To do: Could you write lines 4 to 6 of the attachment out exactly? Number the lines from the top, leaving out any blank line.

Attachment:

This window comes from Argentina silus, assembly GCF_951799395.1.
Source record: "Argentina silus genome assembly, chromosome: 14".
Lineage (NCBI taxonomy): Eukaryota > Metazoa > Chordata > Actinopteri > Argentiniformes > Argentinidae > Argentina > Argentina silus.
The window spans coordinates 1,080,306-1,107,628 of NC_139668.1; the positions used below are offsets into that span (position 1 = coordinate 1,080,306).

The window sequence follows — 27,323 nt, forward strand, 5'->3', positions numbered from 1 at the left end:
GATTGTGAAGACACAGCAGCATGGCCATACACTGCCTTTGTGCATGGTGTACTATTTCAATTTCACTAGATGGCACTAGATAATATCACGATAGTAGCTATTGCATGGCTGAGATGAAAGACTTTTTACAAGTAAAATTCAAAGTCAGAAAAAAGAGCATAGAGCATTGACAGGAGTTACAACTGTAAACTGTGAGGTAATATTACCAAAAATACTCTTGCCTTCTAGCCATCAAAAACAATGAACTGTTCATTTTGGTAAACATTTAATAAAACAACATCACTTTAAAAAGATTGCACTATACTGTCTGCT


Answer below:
The window spans coordinates 1,080,306-1,107,628 of NC_139668.1; the positions used below are offsets into that span (position 1 = coordinate 1,080,306).

The window sequence follows — 27,323 nt, forward strand, 5'->3', positions numbered from 1 at the left end:
GATTGTGAAGACACAGCAGCATGGCCATACACTGCCTTTGTGCATGGTGTACTATTTCAATTTCACTAGATGGCACTAGATAATATCACGATAGTAGCTATTGCATGGCTGAGATGAAAGACTTTTTACAAGTAAAATTCAAAGTCAGAAAAAAGAGCATAGAGCATTGACAGGAGTTACAACTGTAAACTGTGAGGTAATATTACCAAAAATACTCTTGCCTTCTAGCCATCAAAAACAATGAACTGTTCATTTTGGTAAACATTTAATAAAACAACATCACTTTAAAAAGATTGCACTATACTGTCTGCT